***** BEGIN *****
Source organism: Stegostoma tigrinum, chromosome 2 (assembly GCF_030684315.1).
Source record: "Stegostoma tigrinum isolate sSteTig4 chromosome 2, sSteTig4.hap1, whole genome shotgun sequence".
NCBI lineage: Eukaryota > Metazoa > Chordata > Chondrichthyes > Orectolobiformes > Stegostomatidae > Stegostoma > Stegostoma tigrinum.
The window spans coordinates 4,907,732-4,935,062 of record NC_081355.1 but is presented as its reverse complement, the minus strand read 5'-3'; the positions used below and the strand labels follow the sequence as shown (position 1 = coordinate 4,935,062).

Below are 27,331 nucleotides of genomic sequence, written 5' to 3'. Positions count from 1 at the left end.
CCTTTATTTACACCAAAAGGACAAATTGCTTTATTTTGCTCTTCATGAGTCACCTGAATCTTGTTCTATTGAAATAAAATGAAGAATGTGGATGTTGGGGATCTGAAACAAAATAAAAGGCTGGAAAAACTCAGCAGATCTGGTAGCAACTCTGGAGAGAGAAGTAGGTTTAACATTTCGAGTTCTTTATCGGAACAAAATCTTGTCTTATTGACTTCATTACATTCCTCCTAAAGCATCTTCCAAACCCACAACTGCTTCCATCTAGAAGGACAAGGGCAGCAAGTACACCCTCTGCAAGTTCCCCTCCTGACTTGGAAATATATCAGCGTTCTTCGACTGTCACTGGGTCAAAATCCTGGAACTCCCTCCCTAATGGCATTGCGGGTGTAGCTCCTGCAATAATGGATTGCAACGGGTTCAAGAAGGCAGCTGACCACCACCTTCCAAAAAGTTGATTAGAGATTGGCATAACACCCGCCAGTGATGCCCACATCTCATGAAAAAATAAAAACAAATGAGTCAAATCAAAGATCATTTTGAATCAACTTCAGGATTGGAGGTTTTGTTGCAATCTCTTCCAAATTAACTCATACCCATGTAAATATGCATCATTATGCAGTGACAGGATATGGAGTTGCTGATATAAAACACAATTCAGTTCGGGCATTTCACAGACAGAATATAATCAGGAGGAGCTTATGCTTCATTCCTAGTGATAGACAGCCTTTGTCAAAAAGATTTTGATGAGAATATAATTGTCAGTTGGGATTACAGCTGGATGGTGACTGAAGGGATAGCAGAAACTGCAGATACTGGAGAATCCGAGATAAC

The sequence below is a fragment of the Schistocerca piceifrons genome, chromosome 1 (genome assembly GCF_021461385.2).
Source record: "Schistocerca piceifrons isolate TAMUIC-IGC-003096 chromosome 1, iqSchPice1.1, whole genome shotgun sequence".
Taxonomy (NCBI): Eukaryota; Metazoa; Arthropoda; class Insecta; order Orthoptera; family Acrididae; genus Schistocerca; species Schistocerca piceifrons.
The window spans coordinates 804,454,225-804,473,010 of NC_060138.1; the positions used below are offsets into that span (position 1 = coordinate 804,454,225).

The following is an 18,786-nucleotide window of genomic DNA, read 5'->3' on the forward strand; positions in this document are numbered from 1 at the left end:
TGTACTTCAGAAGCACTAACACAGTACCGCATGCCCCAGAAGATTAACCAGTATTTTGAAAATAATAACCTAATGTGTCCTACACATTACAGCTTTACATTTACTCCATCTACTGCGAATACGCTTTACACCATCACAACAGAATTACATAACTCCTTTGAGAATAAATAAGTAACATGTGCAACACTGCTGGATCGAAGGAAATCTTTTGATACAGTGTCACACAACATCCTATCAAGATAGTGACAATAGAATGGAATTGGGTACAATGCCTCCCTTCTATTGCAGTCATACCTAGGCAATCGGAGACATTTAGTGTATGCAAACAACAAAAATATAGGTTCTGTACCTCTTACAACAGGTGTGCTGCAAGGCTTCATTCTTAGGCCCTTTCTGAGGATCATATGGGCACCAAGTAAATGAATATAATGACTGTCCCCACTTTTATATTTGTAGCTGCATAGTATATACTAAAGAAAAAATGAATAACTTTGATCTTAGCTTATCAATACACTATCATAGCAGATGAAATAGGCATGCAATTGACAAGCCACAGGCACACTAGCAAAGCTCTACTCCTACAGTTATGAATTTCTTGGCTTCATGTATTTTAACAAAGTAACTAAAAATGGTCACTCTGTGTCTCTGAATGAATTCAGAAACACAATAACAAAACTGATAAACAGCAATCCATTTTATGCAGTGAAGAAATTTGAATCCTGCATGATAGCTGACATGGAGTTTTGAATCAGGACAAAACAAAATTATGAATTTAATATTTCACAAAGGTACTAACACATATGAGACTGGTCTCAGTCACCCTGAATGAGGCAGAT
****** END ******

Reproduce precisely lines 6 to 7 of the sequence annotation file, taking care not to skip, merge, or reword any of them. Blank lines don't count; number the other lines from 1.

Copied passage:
CCTTTATTTACACCAAAAGGACAAATTGCTTTATTTTGCTCTTCATGAGTCACCTGAATCTTGTTCTATTGAAATAAAATGAAGAATGTGGATGTTGGGGATCTGAAACAAAATAAAAGGCTGGAAAAACTCAGCAGATCTGGTAGCAACTCTGGAGAGAGAAGTAGGTTTAACATTTCGAGTTCTTTATCGGAACAAAATCTTGTCTTATTGACTTCATTACATTCCTCCTAAAGCATCTTCCAAACCCACAACTGCTTCCATCTAGAAGGACAAGGGCAGCAAGTACACCCTCTGCAAGTTCCCCTCCTGACTTGGAAATATATCAGCGTTCTTCGACTGTCACTGGGTCAAAATCCTGGAACTCCCTCCCTAATGGCATTGCGGGTGTAGCTCCTGCAATAATGGATTGCAACGGGTTCAAGAAGGCAGCTGACCACCACCTTCCAAAAAGTTGATTAGAGATTGGCATAACACCCGCCAGTGATGCCCACATCTCATGAAAAAATAAAAACAAATGAGTCAAATCAAAGATCATTTTGAATCAACTTCAGGATTGGAGGTTTTGTTGCAATCTCTTCCAAATTAACTCATACCCATGTAAATATGCATCATTATGCAGTGACAGGATATGGAGTTGCTGATATAAAACACAATTCAGTTCGGGCATTTCACAGACAGAATATAATCAGGAGGAGCTTATGCTTCATTCCTAGTGATAGACAGCCTTTGTCAAAAAGATTTTGATGAGAATATAATTGTCAGTTGGGATTACAGCTGGATGGTGACTGAAGGGATAGCAGAAACTGCAGATACTGGAGAATCCGAGATAAC

The sequence below is a fragment of the Schistocerca piceifrons genome, chromosome 1 (genome assembly GCF_021461385.2).